In the first season of FX's irreverent and imaginative new series Archer, the Cold War is back, it's contemporary and it's a cartoon.
Revolving around the show's titular secret agent man whose suave appearance can't hide the fact that he's a buffoon, most episodes center on the daring (and frequently disastrous) missions undertaken by its cast of characters who all work for a hush-hush agency called ISIS.
And although we fear the naughty novelty evidenced during the one-note pilot dreamed up by creator Adam Reed will overstay its welcome -- given its SNL sketch style presentation that blends the style of Mad Men with the raunchiness of Austin Powers-- once Archer finds its rhythm, we can't help but laugh along during its ten episode campaign of shock and awe.
Set in an indeterminate time period that relishes in the look of '60s jet-setting spy adventures, the technology of today and a passion for over the top action movie sequences straight out of the '80s, Archer boasts a great vocal cast including Emmy nominee H. Jon Benjamin, Friends's Aisha Tyler, and Arrested Development's Jessica Walter, Judy Greer and Jeffrey Tambor.
Essentially, the bastard son of fictitious characters including 007 and George Bluth, Archer's existence seems stemmed from a wild night wherein James Bond had had a few too many shaken-not-stirred martinis, bypassed Moneypenny, and wound up shagging the ensemble cast of characters from TV's Arrested Development.
Likewise, part of the reason it works so well is because Reed understands that spoof shows grow just as old as family sitcoms so he's concocted a perfect “blendship” of the two. Specifically, Archer is at its best in its premiere season when it unfolds as though it's a dysfunctional family comedy coincidentally set in the world of international espionage, after learning that the agency head that Archer (Benjamin) takes orders from each and every day also happens to be his mother (Walter).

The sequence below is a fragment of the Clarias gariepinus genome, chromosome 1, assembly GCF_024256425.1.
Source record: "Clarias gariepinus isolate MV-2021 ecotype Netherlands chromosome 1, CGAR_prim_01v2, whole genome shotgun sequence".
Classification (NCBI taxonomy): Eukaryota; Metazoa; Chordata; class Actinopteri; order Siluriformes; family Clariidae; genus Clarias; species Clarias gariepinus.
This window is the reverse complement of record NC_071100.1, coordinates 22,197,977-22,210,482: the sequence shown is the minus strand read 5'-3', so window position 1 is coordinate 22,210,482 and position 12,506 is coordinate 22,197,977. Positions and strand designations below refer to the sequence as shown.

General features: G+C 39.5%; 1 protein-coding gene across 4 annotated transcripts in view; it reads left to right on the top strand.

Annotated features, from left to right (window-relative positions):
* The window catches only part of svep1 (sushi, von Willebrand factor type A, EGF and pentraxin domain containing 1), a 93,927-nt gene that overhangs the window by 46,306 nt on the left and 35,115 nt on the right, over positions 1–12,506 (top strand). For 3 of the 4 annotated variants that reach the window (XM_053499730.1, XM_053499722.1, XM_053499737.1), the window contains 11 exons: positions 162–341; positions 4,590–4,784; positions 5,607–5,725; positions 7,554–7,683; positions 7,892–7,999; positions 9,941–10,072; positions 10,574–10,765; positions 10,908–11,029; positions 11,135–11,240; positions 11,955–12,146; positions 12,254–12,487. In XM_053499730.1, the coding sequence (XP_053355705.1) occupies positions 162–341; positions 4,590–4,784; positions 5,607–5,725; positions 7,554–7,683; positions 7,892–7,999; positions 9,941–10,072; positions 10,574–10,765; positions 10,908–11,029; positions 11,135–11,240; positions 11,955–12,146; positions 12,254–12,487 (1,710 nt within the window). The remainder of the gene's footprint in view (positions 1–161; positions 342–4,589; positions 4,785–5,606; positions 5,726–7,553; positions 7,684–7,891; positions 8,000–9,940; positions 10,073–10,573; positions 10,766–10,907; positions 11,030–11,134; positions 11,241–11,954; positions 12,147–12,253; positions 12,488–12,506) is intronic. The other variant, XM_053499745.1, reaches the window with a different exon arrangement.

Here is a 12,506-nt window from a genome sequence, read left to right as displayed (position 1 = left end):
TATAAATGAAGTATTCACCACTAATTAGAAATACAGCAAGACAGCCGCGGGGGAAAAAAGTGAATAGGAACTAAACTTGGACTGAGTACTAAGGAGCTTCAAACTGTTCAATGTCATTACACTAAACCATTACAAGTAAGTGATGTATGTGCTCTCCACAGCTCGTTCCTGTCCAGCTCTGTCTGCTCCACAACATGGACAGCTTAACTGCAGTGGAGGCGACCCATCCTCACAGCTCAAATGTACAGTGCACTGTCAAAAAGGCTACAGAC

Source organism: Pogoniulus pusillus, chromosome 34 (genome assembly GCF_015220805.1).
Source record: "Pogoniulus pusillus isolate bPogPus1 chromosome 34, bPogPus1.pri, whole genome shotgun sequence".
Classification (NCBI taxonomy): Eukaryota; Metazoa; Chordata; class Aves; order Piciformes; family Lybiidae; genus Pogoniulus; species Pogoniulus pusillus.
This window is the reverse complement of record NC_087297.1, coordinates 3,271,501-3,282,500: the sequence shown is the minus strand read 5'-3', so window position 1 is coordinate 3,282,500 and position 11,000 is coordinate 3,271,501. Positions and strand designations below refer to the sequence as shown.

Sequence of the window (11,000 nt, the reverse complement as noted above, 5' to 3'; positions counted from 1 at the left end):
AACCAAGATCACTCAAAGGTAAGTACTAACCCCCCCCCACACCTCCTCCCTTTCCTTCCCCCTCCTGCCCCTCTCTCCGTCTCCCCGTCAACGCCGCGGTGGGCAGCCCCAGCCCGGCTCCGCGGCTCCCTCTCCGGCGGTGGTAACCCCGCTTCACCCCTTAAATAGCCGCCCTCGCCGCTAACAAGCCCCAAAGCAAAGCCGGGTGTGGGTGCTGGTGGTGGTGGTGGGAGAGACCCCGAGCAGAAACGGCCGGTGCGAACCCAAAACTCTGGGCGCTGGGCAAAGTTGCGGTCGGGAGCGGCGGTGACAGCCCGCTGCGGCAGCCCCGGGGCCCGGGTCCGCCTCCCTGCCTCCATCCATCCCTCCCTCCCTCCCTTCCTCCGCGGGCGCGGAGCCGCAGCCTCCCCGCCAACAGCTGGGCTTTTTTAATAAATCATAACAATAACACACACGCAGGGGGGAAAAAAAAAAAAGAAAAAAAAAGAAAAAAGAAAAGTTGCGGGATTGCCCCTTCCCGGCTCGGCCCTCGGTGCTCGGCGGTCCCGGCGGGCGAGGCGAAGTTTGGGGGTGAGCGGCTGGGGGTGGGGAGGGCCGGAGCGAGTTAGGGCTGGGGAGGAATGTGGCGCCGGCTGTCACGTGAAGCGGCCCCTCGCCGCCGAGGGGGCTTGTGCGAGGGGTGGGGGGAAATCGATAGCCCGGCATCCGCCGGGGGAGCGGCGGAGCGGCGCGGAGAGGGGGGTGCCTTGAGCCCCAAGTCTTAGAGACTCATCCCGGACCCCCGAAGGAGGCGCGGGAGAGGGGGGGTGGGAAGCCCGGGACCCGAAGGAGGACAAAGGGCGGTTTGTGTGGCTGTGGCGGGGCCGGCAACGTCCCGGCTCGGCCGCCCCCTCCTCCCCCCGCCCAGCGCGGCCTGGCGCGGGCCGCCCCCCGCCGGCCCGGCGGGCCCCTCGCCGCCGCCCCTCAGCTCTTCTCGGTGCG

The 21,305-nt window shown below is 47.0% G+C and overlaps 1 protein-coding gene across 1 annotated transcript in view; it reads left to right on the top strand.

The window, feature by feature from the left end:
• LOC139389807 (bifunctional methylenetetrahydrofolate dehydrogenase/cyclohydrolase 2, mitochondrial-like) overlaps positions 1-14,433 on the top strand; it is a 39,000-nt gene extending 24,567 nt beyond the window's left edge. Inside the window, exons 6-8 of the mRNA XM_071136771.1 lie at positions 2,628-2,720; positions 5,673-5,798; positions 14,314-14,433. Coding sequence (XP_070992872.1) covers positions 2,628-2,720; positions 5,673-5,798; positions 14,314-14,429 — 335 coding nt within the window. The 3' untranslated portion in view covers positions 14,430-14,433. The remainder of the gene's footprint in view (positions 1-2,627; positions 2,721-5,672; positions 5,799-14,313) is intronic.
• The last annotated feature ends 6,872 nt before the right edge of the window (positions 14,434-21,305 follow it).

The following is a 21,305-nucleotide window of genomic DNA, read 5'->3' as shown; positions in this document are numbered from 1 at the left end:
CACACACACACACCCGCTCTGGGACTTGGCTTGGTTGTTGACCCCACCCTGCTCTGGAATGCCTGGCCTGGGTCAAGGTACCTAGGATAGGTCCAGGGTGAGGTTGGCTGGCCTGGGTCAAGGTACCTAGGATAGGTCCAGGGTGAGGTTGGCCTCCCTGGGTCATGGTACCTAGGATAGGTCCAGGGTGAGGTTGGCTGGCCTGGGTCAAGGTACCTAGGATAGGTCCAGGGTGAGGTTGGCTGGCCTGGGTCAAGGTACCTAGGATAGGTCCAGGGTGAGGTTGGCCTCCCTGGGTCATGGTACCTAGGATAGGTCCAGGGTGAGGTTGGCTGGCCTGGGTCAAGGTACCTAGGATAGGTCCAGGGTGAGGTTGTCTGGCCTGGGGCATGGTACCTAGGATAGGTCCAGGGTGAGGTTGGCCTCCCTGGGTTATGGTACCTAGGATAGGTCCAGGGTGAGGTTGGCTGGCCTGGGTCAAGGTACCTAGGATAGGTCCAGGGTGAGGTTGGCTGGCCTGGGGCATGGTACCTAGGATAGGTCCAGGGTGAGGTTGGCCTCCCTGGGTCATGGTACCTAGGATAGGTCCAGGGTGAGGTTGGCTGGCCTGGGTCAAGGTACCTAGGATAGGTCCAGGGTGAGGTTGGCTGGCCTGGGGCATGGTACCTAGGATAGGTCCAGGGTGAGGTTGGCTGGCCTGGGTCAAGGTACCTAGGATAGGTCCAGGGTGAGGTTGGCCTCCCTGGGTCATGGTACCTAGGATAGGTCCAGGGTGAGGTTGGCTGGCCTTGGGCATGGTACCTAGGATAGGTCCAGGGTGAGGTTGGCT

Using the distinct character types they embodied on Development as a jumping off point for exaggeration, Archer learns that his wildly promiscuous mother hasn't been completely honest with him about who his father may be with suspects ranging from a jazz drummer to a rival spy head (Tambor) to the head of the KGB.
With more on-the-job couplings than an average season of Grey's Anatomy, which makes sexual harassment filings with the HR department the ISIS version of a water cooler break from spy life, at times Reed's off-the-wall series is kinky enough to make Sex and the City's Kim Cattrall blush.
While it's obviously not for all tastes, honestly Archer is much more ingenious when Reed opts for fresher material instead of settling for one-liners that sound like they were found dumpster diving for discarded jokes outside the offices of Judd Apatow.
Moreover, Archer's fast-paced acerbic wit and willingness to venture far beyond the traditional genre lines to give us the unexpected is sure to keep daring viewers consistently entertained from episodes one to ten.
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FTC Disclosure: Per standard professional practice, I received a review copy of this title in order to evaluate it for my readers, which had no impact whatsoever on whether or not it received a favorable or unfavorable critique.